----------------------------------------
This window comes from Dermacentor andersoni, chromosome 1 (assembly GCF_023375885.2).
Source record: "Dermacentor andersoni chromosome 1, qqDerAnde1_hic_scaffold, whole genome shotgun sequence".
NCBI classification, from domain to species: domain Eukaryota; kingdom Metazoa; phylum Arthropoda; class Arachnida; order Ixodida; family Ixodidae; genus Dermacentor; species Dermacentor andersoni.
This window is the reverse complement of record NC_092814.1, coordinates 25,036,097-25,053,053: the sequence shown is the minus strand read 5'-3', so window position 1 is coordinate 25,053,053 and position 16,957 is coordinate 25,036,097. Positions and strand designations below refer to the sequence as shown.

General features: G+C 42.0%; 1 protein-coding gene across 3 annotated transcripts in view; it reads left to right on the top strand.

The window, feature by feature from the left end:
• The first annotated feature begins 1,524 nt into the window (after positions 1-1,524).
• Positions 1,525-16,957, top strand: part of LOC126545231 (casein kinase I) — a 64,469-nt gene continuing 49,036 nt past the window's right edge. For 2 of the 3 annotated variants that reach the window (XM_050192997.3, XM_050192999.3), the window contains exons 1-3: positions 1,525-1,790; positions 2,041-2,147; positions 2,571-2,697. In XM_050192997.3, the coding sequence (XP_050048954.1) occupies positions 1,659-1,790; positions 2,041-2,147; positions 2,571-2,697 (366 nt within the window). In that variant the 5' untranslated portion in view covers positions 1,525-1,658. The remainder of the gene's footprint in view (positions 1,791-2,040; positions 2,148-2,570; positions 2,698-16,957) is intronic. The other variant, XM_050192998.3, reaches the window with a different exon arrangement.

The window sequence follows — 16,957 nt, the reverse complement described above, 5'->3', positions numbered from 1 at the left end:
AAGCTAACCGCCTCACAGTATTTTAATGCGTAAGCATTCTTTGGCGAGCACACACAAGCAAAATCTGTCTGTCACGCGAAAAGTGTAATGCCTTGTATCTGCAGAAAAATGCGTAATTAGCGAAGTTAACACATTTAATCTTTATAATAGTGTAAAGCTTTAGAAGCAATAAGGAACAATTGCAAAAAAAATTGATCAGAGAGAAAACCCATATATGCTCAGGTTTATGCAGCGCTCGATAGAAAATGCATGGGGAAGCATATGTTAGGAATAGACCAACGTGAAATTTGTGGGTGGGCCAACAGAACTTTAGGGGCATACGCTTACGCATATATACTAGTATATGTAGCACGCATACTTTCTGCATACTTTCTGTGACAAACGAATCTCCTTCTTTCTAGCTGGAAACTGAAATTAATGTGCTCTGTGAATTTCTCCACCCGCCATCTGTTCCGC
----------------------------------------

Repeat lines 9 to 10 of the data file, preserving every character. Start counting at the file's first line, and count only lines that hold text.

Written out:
The window sequence follows — 16,957 nt, the reverse complement described above, 5'->3', positions numbered from 1 at the left end:
AAGCTAACCGCCTCACAGTATTTTAATGCGTAAGCATTCTTTGGCGAGCACACACAAGCAAAATCTGTCTGTCACGCGAAAAGTGTAATGCCTTGTATCTGCAGAAAAATGCGTAATTAGCGAAGTTAACACATTTAATCTTTATAATAGTGTAAAGCTTTAGAAGCAATAAGGAACAATTGCAAAAAAAATTGATCAGAGAGAAAACCCATATATGCTCAGGTTTATGCAGCGCTCGATAGAAAATGCATGGGGAAGCATATGTTAGGAATAGACCAACGTGAAATTTGTGGGTGGGCCAACAGAACTTTAGGGGCATACGCTTACGCATATATACTAGTATATGTAGCACGCATACTTTCTGCATACTTTCTGTGACAAACGAATCTCCTTCTTTCTAGCTGGAAACTGAAATTAATGTGCTCTGTGAATTTCTCCACCCGCCATCTGTTCCGC